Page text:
Understand a divergent world of buyer mindsets and decisions
A regionally consistent approach can hinder global growth among buyers
The ability to implement and execute global growth strategies has become one of the most important executive responsibilities. A common approach is to apply strategies to different geographic regions of the world. Slightly modifying based on assumed cultural aspects of how buyers and customers interact. They know the regions well – Europe, LATM, Asia Pacific, etc.
Do leaders live in a world of assumptions? A world full of clichés about different regions of the world?
I come to the page answering yes to both of these questions. Saying yes based on my work over the past five years including the last year interviewing buyers worldwide on several interesting engagements. Both B2C and B2B types of engagements. Qualitative survey of buyers and consumers.
In these various engagements over the past few years, I have interviewed a few hundred corporate buyers in different parts of the world. I resisted the common assumptions and clichés. Discover that geographic regions don’t matter as much as you might think when it comes to how shoppers make decisions.
If not by geographic region, then what provides a deeper understanding of purchasing choices and decisions? It turns out that understanding the unique buyer mentality that can exist in different parts of the region provides the kind of insights that can make a difference. The implications for growth strategies are profound once you embark on this path.
For example, growth planning for global regions can easily result in one-size-fits-all approaches. I often hear executives say that “our strategy for Asia Pacific…” and “what we’re doing for Europe is…” when describing their global growth strategies.
What I’ve learned is that the more global we become, the greater the need to understand deeper nuances, insights and ways of thinking.
What I mean? It is important for global growth leaders to gain insight into clusters of mindsets – even down to the individual country level. A good example of this. In conducting research on buyer insights and buyer persona development around global trade, buyer attitudes towards trade regulations varied widely within a region. Buyers in France, Denmark, Greece and Poland had very limited and protectionist attitudes towards trade regulations. Germany, the Netherlands, Belgium, Italy and Norway showed a more open attitude.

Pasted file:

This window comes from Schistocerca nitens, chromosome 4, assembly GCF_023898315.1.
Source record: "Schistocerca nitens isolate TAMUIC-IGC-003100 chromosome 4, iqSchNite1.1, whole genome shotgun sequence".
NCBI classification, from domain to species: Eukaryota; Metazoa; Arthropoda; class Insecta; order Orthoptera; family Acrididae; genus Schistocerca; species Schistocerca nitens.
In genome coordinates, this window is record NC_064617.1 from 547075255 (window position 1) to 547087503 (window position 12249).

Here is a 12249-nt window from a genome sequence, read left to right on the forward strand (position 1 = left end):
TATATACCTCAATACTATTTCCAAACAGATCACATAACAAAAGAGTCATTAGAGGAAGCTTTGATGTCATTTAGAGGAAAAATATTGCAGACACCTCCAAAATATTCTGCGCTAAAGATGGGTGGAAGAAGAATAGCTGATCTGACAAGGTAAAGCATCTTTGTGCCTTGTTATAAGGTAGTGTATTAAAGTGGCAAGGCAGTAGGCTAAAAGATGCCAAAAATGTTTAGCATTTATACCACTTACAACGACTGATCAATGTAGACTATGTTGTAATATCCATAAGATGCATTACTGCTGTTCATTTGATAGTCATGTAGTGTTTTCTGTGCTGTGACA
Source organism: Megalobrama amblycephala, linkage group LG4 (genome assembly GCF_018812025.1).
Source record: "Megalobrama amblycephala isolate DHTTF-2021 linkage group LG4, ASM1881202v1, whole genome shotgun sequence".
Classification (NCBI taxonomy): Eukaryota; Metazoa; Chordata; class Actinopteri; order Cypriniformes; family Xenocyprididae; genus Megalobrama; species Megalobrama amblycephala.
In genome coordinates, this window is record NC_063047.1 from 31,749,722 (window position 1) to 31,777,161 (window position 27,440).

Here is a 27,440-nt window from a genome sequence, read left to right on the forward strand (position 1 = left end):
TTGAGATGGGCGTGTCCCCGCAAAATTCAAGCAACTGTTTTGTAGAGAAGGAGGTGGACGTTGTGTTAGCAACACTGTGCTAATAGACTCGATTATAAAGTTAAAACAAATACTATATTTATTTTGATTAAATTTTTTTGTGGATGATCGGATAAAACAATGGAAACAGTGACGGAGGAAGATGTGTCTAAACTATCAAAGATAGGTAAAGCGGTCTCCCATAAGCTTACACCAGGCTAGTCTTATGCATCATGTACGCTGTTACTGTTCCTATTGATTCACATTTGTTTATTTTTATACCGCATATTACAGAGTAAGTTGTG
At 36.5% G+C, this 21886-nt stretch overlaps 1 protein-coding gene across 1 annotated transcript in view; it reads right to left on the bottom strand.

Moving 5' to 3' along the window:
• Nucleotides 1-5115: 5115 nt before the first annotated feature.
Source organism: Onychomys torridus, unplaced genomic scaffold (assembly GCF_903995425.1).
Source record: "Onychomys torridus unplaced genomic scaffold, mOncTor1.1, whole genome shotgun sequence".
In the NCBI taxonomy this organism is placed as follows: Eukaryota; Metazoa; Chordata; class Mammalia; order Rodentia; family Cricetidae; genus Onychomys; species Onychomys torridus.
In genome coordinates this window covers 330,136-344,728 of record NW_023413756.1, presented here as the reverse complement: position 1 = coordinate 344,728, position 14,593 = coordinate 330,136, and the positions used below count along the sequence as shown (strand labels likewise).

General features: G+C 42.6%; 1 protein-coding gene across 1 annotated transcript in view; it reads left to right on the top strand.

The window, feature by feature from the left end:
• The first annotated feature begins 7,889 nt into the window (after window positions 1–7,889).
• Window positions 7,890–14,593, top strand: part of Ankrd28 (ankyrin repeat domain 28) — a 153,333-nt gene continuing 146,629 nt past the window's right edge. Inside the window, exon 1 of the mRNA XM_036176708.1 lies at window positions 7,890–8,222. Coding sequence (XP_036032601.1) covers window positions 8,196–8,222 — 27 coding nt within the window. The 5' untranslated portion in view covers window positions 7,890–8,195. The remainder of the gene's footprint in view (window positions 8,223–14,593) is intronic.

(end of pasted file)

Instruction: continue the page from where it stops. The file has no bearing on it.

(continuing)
The implication here is that applying a one-size-fits-all approach to the Europe region may mean you may not align with the mindset of shoppers in different parts of a region.
Simply translated – there is no growth.
The same can also apply to consumer mindsets. In a fascinating dig last summer about fan engagement in the music world, the magnitude of the differences in mindsets across the Asia-Pacific region was nothing short of astounding. Japan stood out as completely different from Thailand, for example. Japanese consumers were more deeply rooted in family histories with music. In Thailand it was all about setting trends and being part of the latest trends.
The implication again – if you’re in the music industry, the one-size-fits-all approach by region won’t cut it.
This makes the job of executives and branding doubly difficult. But at the same time twice as exciting. To accelerate global growth, you need to rely less on assumptions about regions and gain deeper insights into clusters of buyer mentalities. And how those mindsets translate into choices and decisions.
Exploring buyer insights and developing buyer personas helps uncover the layers of insights needed to understand not just similarities, but divergent goals that drive choices and decisions.
Without these critical insights, global growth could be slow.